4-Amino-3-oxopregn-20-carboxylic acid methyl ester.

4-Amino-N,N-diethyl-3-oxopregn-4-ene-20-carboxamide.

4', 5'-Dihydrospiro[4-aminoandrosta-4-ene-17,2'(3'H)-furan]-3-one.

4-Amino-N,N-bis(1-methylethyl)-3-oxoandrosta-1,4-diene-17β-carboxamide.

4-Aminopregn-4-ene-3,11,20-trione.

4-Amino-17β-hydroxymethylandrost-4-en-3-one.

4-Amino-20-hydroxypregn-4-en-3-one.

4-Amino-N-(1,1-dimethylethyl)-7-methyl-3-oxoandrost-4-ene-17β-carboxamide.

4-(Methylamino)-N-(1,1-dimethylethyl)-3-oxoandrost-4-ene-17β-carboxamide.

(20S)-4-Amino-21-hydroxy-20-methylpregn-4-en-3-one.

(20S)-4-(Methylamino)-21-hydroxy-20-methylpregn-4-en-3-one.

(20S)-4-Amino-21-methoxy-20-methylpregn-4-en-3-one.

(20S)-4-Amino-21-(phenylmethoxy)-20-methylpregn-4-en-3-one.

The present invention further provides a method for treating a patient afflicted with a DHT-mediated disease or condition which comprises administering to said patient an effective 5α-reductase inhibitory amount of a compound of the present invention. As used herein, the term "patient" refers to a warm-blooded animal, such as a human, which is afflicted with a DHT-mediated disease or condition. DHT-mediated diseases or conditions are those which are associated with elevated androgen activity due to the excessive formation of DHT. Such DHT-mediated diseases or conditions include acne, acne vulgaris, benign prostatic hypertrophy, androgenic alopecia (common baldness caused by androgen in genetically susceptible men and women), seborrhea and female hirsutism. The present invention further relates to the treatment of the particular DHT-mediated diseases and conditions described above.

The present invention further relates to 4-azidosteroids which serve as intermediates to the aminosteroids described earlier. Specifically it also relates to novel 4-azidosteroids which have the following structure: ##STR2## wherein R1, R2, R5, X, Z and Z1 are defined as above with the proviso that R1 is not C2-6 alkanoyl. Some of these azido compounds are also useful as 5α-reductase inhibitors.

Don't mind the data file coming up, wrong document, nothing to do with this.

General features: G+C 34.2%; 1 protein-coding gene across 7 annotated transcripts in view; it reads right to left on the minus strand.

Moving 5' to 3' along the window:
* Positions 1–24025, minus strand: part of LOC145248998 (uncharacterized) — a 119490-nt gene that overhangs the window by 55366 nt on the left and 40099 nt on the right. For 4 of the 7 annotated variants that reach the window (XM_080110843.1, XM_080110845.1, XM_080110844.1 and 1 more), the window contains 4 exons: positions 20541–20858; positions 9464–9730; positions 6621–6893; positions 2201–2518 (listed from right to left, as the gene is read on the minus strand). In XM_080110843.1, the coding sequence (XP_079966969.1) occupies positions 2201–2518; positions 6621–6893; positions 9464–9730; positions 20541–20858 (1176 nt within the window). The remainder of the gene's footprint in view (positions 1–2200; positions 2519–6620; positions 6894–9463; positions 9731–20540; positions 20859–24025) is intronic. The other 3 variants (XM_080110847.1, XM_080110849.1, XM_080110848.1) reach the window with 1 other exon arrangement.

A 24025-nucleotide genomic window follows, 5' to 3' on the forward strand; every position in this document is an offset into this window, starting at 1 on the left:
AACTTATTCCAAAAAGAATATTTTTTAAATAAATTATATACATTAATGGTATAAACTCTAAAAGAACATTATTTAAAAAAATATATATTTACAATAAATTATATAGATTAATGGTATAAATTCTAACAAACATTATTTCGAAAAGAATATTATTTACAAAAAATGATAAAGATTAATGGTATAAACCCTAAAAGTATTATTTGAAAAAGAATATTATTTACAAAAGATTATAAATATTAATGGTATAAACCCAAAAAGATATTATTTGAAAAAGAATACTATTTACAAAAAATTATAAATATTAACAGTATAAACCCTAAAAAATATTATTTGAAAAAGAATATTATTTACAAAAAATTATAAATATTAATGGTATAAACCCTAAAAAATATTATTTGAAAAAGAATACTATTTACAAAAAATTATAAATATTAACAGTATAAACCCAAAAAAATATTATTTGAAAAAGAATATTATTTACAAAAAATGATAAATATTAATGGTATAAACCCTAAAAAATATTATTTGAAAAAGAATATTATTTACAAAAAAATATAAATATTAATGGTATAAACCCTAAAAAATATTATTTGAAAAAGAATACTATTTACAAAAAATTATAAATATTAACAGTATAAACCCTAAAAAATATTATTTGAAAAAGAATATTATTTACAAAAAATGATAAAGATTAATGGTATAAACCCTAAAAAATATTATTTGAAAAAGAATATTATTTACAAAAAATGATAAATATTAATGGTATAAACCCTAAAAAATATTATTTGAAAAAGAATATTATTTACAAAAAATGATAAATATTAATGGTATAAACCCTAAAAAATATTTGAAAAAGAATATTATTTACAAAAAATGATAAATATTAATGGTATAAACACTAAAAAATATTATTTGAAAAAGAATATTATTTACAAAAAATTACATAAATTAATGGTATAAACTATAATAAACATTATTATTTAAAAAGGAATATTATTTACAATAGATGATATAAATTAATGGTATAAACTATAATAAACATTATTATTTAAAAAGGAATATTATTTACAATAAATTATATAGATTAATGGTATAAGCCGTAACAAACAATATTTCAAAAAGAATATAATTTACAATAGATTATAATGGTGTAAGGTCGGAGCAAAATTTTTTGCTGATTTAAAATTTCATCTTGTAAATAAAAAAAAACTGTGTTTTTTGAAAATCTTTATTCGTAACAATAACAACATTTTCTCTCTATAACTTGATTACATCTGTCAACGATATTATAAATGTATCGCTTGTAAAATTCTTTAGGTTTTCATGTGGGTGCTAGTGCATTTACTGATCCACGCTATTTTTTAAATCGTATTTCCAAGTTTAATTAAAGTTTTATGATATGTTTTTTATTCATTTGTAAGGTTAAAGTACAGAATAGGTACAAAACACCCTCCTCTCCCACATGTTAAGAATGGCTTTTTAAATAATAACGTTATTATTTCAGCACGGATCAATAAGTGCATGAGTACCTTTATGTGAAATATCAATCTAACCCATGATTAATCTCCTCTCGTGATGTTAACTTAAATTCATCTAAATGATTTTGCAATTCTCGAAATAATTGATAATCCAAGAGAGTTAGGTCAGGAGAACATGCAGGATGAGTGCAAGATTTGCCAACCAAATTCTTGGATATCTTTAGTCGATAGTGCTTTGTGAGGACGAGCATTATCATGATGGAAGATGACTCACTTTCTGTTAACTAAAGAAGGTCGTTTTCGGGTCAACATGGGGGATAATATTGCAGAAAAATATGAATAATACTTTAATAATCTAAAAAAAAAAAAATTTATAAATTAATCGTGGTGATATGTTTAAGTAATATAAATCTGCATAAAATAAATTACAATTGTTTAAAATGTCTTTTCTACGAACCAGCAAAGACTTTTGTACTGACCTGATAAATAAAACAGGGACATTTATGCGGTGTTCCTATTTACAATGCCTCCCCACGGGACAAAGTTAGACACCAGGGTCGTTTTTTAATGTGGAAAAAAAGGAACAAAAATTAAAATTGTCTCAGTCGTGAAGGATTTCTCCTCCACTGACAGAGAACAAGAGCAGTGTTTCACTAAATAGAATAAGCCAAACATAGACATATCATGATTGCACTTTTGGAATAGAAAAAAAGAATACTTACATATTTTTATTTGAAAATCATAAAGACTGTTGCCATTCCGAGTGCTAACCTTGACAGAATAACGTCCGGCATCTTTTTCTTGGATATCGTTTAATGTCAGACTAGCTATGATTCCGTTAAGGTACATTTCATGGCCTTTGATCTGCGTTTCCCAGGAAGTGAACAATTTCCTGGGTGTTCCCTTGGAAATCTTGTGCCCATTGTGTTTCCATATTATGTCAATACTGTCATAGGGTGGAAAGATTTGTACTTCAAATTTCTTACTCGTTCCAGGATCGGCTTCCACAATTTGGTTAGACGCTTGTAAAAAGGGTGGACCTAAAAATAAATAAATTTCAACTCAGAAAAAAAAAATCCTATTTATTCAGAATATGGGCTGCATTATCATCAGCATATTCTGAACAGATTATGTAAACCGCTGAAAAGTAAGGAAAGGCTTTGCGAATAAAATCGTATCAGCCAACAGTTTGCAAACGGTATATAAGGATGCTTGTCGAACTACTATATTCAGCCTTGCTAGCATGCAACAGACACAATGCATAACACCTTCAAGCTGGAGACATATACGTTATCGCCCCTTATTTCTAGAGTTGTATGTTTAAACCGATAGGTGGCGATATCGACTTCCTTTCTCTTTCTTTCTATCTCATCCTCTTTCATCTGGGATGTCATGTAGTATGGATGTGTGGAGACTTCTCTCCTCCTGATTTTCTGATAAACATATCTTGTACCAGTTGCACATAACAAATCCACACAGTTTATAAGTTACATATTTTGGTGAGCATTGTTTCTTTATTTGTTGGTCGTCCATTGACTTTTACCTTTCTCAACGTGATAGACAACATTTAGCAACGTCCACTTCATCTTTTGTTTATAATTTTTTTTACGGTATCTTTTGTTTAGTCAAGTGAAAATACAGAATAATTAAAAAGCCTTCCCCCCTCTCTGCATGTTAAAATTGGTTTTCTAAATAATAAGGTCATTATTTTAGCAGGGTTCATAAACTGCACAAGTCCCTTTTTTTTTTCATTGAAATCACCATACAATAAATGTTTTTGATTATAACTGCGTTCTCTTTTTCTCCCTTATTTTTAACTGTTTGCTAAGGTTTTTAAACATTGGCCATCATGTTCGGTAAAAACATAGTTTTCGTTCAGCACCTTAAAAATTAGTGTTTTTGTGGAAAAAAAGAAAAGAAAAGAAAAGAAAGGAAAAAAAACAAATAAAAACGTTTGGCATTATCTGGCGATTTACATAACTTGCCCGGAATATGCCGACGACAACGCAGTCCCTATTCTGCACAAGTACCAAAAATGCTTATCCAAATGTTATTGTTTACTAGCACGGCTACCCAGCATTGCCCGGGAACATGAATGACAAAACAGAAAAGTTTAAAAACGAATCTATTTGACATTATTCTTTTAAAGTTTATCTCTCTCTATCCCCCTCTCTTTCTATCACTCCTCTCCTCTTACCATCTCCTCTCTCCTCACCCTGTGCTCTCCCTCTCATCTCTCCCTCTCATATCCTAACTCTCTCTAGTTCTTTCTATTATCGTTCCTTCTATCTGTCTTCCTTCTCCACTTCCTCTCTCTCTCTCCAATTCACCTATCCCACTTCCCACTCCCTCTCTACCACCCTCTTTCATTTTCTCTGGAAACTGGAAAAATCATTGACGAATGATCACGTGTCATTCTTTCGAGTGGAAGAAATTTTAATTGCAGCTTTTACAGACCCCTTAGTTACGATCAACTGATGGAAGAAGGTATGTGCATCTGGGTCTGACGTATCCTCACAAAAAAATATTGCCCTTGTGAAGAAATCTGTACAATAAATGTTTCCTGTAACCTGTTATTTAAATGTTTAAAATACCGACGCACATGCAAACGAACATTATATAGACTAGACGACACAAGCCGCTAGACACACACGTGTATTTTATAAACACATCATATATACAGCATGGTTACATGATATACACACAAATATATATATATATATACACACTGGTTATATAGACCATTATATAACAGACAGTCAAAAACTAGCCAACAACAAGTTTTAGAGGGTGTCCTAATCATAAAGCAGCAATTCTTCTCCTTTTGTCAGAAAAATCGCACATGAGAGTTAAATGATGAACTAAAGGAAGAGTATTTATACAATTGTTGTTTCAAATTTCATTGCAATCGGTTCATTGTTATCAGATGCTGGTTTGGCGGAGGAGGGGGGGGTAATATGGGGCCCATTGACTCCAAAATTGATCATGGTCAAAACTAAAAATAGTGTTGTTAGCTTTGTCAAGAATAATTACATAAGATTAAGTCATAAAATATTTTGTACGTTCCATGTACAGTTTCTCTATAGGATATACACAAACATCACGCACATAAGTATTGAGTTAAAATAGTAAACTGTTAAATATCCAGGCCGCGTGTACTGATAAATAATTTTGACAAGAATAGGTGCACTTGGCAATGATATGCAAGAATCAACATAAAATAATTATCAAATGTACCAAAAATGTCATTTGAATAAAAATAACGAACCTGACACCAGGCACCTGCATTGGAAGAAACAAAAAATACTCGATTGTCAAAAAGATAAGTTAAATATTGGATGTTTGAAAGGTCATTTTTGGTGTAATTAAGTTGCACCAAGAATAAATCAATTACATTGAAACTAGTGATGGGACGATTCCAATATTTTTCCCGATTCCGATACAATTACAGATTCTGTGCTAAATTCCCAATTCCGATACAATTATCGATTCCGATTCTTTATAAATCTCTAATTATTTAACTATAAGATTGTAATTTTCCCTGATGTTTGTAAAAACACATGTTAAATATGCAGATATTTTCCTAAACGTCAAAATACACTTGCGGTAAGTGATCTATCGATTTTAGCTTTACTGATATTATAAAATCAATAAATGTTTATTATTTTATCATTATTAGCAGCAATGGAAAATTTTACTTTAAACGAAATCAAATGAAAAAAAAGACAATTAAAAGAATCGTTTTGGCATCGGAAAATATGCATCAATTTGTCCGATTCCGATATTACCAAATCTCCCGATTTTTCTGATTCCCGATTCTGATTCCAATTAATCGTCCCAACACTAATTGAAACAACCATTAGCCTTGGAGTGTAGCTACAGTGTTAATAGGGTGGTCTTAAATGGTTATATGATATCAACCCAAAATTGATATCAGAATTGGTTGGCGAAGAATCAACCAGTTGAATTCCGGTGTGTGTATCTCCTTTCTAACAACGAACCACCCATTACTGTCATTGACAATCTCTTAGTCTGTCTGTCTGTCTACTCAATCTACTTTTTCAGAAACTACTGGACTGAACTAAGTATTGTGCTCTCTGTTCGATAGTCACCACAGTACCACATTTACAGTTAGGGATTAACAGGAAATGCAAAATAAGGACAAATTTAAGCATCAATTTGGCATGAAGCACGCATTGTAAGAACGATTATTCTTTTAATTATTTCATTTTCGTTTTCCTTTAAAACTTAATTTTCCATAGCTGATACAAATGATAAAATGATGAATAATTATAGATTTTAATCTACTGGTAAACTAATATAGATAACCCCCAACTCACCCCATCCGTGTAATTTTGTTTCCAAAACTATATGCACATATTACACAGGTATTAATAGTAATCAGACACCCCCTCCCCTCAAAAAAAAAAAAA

The 4-amino-4-ene compounds of the present invention are prepared by the reaction of an azido compound of the structure: ##STR3## wherein R1, R2, R5, X, Z and Z1 are defined as above, with triphenylphosphine with heating in an aqueous inert solvent. Aqueous tetrahydrofuran is an example of a useful solvent for the reaction. The amino compound obtained in this way can then be reacted with an appropriate anhydride to give the corresponding 4-amide. In the case of the formamido compound, mixed formic acetic anhydride, prepared in situ, is used.

The 4-azidosteroid-4-ene compound used as the starting material above is obtained by reacting the corresponding 4,5-epoxy compound with sodium azide in an inert solvent such as dimethyl sulfoxide in the presence of a catalytic amount of sulfuric acid. The reaction mixture is heated at 60 C. to give the azido compound. The 4,5-epoxy compound is itself obtained by the base catalyzed epoxidation of the corresponding 4-ene using 30% aqueous hydrogen peroxide. For those compounds containing a double bond at the 1-position, it is more convenient to introduce that unsaturation after the epoxide is formed but before it is reacted with sodium azide. Thus, for example, treatment of a 4,5-epoxy 3-ketone with dichlorodicyanoquinone gives the corresponding Δ1 -epoxide compound. The epoxide product obtained is generally a mixture of the α- and β-epoxides with the β-epoxide being the preponderant product. In some instances, only a single epoxide is formed. In any case, further reaction of the epoxides with sodium azide, as described earlier, gives the desired 4-azidosteroid-4-ene.

The starting materials used in the above syntheses are known compounds and/or they can be prepared by standard known procedures. For example, to obtain compounds in which Z1 is methylene, the appropriate 3-oxo-Δ4 -steroid is reacted with formaldehyde diethyl acetal, phosphorus oxychloride and anhydrous sodium acetate in chloroform, with heating, to give the corresponding 6-methylene-3-oxo-Δ4 -steroid. Treatment of this compound with 30% hydrogen peroxide at 15 C. gives the 4,5-epoxide which is then reacted as described previously.

For those compounds in which R5 is hydrogen, estrone 3-methyl ether can be used as the starting material. The desired substitution at the 17-position is introduced by standard procedures. Birch reduction of the aromatic A-ring followed by acidification gives the corresponding 3-oxo-Δ4 -19-norsteroid which is then converted to the epoxide and reacted further as described earlier. Variations in this procedure and the order in which the reactions are carried out are also possible. Thus, starting with the appropriately substituted steroid, it is possible to carry out a Birch reduction and obtain 20-hydroxy-19-norpregn-4-en-3one. Treatment of this compound with hydrogen peroxide then gives the corresponding 4,5-epoxide and oxidation of the 20-hydroxy group gives 4,5-epoxy-19-norpregnane-3,20-dione which is then reacted as described earlier.